Think It Over

imagesHis brothers were jealous of him, but his father kept the matter in mind. (Genesis 37:11)

Jacob “kept the matter in mind.” The matter at hand concerned Jacob’s sons. His favored son, Joseph, just shared dreams with his brothers. The dreams seemed to indicate Joseph’s authority over his brothers, who weren’t happy about it. Jacob chastised Joseph but then “kept the matter in mind.” The New Century Version says Jacob “thought about what all these things could mean.” He verbally dismissed what Joseph said but continued to think about it.

What matters do you keep in mind? It’s often important for us to respond to a situation immediately. We do our best to respond in truthfulness and faithfulness. The more intimate we are with God, the more readily we hear and respond to His voice, keeping us in His will when we’re obedient. However, we’re human. We err. Sometimes we respond but then question the accuracy of our response. We re-evaluate our decisions and responses at a deeper level.

Keeping a matter in mind isn’t about being consumed with a situation to the point of being paralyzed. When God highlights something for our attention, He has no intention on us becoming stuck in a situation. God is always for growth, and growth requires motion. Keeping a matter in mind involves moving forward, continuing to respond in the best way possible given the facts we have. We continue to look at the facts we’ve already gathered as well as those we’re in the process of gathering. When God compels us to keep the matter in mind, we can be assured He has something to reveal to us along the way, and it will likely change the way we respond in the future.

What are the top three things consuming your mind today? Are they the top things God wants to be consuming your mind?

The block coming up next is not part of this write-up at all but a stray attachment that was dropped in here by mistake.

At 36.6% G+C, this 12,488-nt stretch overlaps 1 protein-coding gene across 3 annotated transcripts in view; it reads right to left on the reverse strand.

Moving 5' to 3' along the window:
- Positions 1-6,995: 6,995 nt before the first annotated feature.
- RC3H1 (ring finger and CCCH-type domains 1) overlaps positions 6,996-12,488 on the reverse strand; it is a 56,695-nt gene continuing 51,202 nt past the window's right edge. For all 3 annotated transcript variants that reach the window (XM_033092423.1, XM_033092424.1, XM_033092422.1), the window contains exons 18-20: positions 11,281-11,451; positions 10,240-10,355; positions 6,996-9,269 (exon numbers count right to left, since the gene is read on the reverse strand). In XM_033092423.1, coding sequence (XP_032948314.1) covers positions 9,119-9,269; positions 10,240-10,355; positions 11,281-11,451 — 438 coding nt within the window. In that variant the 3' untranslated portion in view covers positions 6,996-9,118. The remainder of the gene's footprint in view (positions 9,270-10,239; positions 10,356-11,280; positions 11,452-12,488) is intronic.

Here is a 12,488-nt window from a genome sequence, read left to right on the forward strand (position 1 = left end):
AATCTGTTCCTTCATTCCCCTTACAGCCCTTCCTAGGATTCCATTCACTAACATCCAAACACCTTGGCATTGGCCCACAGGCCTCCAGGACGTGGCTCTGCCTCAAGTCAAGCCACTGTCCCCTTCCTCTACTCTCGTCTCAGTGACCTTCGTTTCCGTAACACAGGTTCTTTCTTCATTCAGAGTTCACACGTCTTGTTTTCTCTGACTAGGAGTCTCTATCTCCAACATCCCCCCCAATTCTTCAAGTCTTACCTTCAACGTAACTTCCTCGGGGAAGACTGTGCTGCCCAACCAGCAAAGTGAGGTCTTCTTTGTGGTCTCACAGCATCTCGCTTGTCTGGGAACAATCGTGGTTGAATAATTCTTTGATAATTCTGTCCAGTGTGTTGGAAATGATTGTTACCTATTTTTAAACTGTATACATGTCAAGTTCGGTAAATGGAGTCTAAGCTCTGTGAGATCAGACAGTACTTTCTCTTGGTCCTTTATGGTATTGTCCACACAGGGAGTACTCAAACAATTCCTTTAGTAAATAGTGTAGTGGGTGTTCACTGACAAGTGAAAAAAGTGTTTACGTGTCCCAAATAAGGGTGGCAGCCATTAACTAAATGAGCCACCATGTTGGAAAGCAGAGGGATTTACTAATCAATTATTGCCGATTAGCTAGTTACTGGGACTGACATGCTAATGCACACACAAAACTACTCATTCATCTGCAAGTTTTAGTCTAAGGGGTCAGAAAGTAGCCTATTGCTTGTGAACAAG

Ask God to replace your thoughts with His. As you yield to Him, expect Him to renew your heart and mind.

What’s Your Filter?

Cupofdirtywater_zps02c58d15We all use filters. Yes, even those people who we’d say don’t have filters…the people who seem to have a direct link from their minds to their mouths. Others, who rarely share their opinions, might say they have the “proper” filter, only speaking when it’s absolutely essential. Perhaps you filter things through your experiences, counseling perspective, education, culture, and the list goes on. It’s important to know your filters, because if your filters are faulty, or even if the priorities of your filters are out of order, what you end up with at the end of the trail of filters won’t be as pure as you trust it to be.

For example, perhaps you’ve learned some great tools through counseling. When a problem arises, you return to those tools and the things you’ve learned and filter the problem through them. If the straining process resolves the issue, that’s all you need. You consider the solution a success.

Or, perhaps an issue comes up, and you can tie it to your education. You can chart the flow of information or organization because of what you’ve been taught, so as you strain the issue through your education, it all pretty much falls into place and makes sense. You can explain it, so from your perspective, the issue is resolved.

Maybe you find yourself in a situation that reminds you of a past experience. You remember what worked and what didn’t, so you determine how to respond based on what makes sense from past experiences, good and bad.